Personal freedoms on back foot in Indonesia

Hopes of a more relaxed attitude to religion and social behavior in post-Suharto era appear to have been dashed
Personal freedoms on back foot in Indonesia

Indonesian police arrest a demonstrator during a protest by mostly university students from the Papua student alliance in Jakarta in this 2017 file photo. A crackdown on freedom of speech is raising fears that Indonesia could be heading for a return to Suharto-era social controls. (Photo by Bay Ismoyo/AFP)

The local government in West Java's Cianjur regency told mosques in the region that their Friday sermons on Oct. 19 should rail against the lesbian, gay, bisexual and transgender (LGBT) community.

They were to be given a template on what to say that originated with the Religious Affairs Ministry and the Cianjur chapter of the Indonesian Ulema Council (MUI).

While there were no indications that other mosques across Indonesia were advised to adopt the theme, there are fears this is the start of a national program to control the content of sermons.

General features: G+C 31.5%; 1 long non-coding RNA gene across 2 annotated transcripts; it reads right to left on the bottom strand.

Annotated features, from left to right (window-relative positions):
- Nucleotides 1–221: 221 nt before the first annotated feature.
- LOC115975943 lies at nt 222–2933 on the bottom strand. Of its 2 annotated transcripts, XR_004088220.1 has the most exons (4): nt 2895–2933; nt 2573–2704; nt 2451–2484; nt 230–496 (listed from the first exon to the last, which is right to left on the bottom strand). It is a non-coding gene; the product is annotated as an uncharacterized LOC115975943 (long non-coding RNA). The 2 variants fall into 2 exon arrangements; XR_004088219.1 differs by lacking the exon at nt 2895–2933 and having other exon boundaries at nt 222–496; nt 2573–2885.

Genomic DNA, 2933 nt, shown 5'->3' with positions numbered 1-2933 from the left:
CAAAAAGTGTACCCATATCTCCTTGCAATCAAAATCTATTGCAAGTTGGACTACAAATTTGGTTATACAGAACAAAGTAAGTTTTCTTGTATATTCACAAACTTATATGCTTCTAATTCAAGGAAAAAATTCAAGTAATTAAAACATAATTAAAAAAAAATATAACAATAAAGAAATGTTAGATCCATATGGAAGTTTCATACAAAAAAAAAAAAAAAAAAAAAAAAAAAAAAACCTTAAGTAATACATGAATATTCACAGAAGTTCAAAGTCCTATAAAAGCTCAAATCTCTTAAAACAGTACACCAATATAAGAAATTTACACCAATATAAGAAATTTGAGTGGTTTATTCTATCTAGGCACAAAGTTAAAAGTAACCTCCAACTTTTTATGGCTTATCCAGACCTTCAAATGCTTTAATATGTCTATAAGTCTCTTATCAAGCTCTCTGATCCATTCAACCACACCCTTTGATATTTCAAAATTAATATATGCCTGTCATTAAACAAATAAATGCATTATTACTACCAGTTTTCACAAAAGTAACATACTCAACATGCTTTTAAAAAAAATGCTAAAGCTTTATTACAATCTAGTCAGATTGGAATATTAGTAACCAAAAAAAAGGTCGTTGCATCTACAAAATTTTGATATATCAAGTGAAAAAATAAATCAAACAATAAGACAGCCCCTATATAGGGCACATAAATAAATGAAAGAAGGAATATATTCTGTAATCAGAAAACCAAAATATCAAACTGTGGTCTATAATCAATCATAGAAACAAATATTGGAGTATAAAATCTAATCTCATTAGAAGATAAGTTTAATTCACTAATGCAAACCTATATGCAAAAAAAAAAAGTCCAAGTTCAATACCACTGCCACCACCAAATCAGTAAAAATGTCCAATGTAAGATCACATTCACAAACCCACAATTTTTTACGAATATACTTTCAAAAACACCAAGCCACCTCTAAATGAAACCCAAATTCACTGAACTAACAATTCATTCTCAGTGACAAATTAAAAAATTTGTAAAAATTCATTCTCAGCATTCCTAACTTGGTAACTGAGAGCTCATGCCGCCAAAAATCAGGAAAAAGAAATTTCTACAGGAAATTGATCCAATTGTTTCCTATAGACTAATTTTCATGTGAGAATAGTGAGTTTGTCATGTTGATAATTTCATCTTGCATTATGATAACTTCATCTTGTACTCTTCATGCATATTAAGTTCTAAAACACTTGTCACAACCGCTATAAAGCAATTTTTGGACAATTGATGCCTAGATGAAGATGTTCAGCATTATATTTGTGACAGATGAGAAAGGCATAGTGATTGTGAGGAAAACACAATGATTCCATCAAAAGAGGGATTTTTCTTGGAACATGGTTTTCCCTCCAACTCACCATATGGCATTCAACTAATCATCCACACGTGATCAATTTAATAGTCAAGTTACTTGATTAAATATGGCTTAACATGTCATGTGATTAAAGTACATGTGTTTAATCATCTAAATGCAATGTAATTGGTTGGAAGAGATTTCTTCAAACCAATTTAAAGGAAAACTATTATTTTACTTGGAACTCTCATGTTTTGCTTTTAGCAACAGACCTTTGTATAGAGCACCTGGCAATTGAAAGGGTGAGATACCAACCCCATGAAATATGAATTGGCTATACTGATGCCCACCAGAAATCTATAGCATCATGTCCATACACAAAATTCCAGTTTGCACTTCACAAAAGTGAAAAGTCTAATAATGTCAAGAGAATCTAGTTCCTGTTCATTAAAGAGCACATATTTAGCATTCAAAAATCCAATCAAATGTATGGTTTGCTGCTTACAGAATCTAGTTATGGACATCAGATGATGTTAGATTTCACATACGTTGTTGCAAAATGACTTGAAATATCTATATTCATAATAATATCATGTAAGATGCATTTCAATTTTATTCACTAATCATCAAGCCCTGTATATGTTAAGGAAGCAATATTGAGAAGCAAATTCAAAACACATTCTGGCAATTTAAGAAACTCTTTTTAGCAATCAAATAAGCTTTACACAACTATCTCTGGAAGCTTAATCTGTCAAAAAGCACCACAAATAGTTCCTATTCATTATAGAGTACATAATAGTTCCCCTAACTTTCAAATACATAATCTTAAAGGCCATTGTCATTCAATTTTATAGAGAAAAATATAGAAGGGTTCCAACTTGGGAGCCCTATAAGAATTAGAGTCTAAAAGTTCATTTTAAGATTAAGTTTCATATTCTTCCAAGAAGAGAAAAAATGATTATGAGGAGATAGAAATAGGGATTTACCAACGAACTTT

Initially mooted by the central government as a means of controlling radical preachers, it is now seen as a bid to further cement increasing intolerance and denial of the country's constitutional freedoms.

LGBT groups have been a favorite target of officials at all levels of government over the past three years. The Minister for Research, Technology and Higher Education Muhammad Nasir was the first to decry the emergence of LGBT groups on campus, declaring at the beginning of 2016 that there were moral standards to be maintained.

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Universities have been at the forefront of discriminatory efforts, but the police have also been active in breaking up 'immoral' activities.

The constraints now encompass groups criticizing Indonesian rule in Papua, leftists of all persuasions, and the recent refusal to grant a permit to a group that wanted to criticize the policies of the International Monetary Fund and World Bank, which held their annual meetings in Bali earlier in the month.

Papuan separatist sentiment is a popular topic that earns censure from officials and pro-government elements in the community.